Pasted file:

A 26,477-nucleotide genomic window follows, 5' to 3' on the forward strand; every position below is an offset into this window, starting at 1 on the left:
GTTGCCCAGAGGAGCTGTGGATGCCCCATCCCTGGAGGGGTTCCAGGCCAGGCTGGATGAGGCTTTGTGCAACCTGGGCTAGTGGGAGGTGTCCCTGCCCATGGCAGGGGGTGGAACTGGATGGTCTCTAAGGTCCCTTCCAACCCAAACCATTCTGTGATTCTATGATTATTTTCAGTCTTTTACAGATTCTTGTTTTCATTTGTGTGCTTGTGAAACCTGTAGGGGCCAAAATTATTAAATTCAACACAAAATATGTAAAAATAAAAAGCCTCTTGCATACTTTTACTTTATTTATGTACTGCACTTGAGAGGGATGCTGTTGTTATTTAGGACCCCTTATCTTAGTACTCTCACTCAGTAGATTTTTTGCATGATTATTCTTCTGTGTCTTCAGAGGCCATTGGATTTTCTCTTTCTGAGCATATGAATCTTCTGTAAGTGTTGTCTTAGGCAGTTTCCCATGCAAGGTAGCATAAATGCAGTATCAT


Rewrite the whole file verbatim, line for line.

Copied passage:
A 26,477-nucleotide genomic window follows, 5' to 3' on the forward strand; every position below is an offset into this window, starting at 1 on the left:
GTTGCCCAGAGGAGCTGTGGATGCCCCATCCCTGGAGGGGTTCCAGGCCAGGCTGGATGAGGCTTTGTGCAACCTGGGCTAGTGGGAGGTGTCCCTGCCCATGGCAGGGGGTGGAACTGGATGGTCTCTAAGGTCCCTTCCAACCCAAACCATTCTGTGATTCTATGATTATTTTCAGTCTTTTACAGATTCTTGTTTTCATTTGTGTGCTTGTGAAACCTGTAGGGGCCAAAATTATTAAATTCAACACAAAATATGTAAAAATAAAAAGCCTCTTGCATACTTTTACTTTATTTATGTACTGCACTTGAGAGGGATGCTGTTGTTATTTAGGACCCCTTATCTTAGTACTCTCACTCAGTAGATTTTTTGCATGATTATTCTTCTGTGTCTTCAGAGGCCATTGGATTTTCTCTTTCTGAGCATATGAATCTTCTGTAAGTGTTGTCTTAGGCAGTTTCCCATGCAAGGTAGCATAAATGCAGTATCAT